Episode 67: Stephen Sowan
Air date: 1.30.2013
The electric guitar has been the weapon of choice for rock and roll artists since the early pickers discovered that their amps really did go to eleven. Since that time, the more tasteful and contientious guitarists have elevated the art of guitar tone - how the guitar sounds - to high art. To some players, how their guitar sounds is as important as the notes they play. By ever so carefully selecting the proper guitar with just the right pickups, matching it to the perfect tube amplifier and running it through a few choice foot pedals the instrument can soar like Gilmour, wheeze like Neil, sing like Knopfler, chime like The Edge or howl like Eddie. Artists diligently cultivate their own sound and eke out a sonic identity to separate them from the countless other axe slingers. Some guitarists and producers specialize in arranging electric guitars and parts so that each has a specific place in the final mix. Enter Stephen Sowan. He's a young singer, songwriter and guitarist who is set to release his debut album, "Looks Like Nothing." Sowan's songs seem torn right from the best pages of the rock and roll instruction book and he imbues them with warm, grinding guitars played with a gentle and confident touch that belie his rookie status. His grasp of the finer points of guitar tone is impressive, his songs are solid and his playing is tasteful - and all this sets him apart from the crowd.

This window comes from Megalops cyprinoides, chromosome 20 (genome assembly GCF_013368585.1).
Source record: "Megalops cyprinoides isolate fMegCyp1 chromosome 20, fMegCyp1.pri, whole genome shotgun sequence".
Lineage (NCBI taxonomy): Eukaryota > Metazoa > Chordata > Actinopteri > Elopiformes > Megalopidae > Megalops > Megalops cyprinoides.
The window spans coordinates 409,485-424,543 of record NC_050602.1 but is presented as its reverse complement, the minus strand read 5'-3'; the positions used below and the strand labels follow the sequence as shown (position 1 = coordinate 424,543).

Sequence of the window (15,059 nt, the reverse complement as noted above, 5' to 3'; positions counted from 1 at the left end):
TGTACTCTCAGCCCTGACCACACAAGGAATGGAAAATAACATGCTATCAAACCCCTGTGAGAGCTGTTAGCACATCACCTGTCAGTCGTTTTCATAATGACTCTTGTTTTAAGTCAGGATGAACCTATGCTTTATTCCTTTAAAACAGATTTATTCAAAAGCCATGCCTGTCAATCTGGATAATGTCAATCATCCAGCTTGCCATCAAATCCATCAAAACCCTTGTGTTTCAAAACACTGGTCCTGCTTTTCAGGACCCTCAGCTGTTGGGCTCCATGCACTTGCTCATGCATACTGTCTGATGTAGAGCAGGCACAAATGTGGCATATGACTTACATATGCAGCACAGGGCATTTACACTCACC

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Live in-studio performances:"You've Been Hiding" "Lonesome Caroline" "Looks Like Nothing"
WEB EXCLUSIVE:"Grow Up, Don't Give Up"
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